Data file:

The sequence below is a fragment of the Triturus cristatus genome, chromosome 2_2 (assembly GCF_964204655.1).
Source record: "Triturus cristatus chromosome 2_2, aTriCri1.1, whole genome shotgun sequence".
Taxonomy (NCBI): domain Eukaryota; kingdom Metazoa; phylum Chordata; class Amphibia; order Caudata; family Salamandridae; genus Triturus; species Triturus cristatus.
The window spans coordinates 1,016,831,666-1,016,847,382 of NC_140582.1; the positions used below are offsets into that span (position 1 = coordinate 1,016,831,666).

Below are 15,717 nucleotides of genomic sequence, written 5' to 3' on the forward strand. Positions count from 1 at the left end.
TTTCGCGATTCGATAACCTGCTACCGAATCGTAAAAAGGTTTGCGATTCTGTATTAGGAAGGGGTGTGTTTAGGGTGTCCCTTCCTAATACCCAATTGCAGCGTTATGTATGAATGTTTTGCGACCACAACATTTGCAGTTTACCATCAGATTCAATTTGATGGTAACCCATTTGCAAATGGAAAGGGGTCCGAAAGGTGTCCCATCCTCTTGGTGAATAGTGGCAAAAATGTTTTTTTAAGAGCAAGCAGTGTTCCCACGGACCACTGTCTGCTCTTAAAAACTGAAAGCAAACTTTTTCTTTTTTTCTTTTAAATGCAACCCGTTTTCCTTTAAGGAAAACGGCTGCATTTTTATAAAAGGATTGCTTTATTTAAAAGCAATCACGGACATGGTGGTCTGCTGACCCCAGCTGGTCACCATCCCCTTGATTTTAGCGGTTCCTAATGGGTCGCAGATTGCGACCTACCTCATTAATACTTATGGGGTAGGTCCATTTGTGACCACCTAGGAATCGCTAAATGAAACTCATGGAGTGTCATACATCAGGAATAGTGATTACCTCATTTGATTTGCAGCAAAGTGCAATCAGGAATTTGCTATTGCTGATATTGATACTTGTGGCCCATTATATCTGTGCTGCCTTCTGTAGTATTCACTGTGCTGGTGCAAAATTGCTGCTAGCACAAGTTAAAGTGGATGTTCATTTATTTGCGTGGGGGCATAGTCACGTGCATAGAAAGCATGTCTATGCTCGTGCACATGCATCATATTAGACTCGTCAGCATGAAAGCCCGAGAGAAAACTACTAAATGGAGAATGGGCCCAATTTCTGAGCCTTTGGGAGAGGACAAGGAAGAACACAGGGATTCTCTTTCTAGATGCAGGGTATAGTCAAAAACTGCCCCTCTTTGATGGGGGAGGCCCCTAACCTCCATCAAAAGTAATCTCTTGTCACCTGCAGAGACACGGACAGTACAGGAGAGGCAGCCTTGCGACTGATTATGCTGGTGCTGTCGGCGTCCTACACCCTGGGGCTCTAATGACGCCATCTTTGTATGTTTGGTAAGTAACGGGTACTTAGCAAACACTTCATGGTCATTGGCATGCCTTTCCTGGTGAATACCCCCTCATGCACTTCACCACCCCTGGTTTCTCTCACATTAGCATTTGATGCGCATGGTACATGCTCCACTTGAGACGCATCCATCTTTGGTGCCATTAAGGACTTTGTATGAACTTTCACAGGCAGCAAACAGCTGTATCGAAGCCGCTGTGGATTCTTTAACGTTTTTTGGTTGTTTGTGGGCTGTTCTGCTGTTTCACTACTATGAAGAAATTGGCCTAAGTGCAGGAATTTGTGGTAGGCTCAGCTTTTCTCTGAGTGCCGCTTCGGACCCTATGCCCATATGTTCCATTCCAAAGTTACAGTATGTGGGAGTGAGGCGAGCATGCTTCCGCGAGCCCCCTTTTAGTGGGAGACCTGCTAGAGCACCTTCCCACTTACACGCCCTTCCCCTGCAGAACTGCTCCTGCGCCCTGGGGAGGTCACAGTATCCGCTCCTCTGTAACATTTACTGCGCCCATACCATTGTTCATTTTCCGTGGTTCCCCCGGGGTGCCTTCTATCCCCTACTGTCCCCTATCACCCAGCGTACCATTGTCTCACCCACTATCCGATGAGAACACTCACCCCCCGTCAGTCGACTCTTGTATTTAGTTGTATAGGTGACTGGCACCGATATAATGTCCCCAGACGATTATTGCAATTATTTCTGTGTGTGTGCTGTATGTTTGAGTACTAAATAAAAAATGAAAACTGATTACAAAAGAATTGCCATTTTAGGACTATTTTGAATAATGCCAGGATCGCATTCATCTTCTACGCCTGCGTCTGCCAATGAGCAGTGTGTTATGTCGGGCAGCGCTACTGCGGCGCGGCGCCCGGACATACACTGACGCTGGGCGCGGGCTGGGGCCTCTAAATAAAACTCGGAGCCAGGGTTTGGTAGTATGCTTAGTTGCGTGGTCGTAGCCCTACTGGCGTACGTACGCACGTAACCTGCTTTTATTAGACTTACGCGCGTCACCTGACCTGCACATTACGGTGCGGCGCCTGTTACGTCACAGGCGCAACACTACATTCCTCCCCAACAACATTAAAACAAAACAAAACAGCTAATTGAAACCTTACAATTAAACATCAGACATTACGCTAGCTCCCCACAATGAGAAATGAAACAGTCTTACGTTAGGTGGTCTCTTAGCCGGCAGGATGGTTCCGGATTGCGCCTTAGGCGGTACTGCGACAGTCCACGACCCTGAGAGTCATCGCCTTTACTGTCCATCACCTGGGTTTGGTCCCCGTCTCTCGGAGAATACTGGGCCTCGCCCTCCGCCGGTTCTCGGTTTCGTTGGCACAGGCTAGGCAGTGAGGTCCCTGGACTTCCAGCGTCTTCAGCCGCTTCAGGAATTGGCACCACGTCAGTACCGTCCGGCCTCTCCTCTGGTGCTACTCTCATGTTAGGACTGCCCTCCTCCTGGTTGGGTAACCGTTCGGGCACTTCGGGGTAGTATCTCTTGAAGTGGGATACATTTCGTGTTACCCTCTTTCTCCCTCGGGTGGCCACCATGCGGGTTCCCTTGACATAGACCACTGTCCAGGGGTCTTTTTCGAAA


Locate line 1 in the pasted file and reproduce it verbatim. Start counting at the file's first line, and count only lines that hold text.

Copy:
The sequence below is a fragment of the Triturus cristatus genome, chromosome 2_2 (assembly GCF_964204655.1).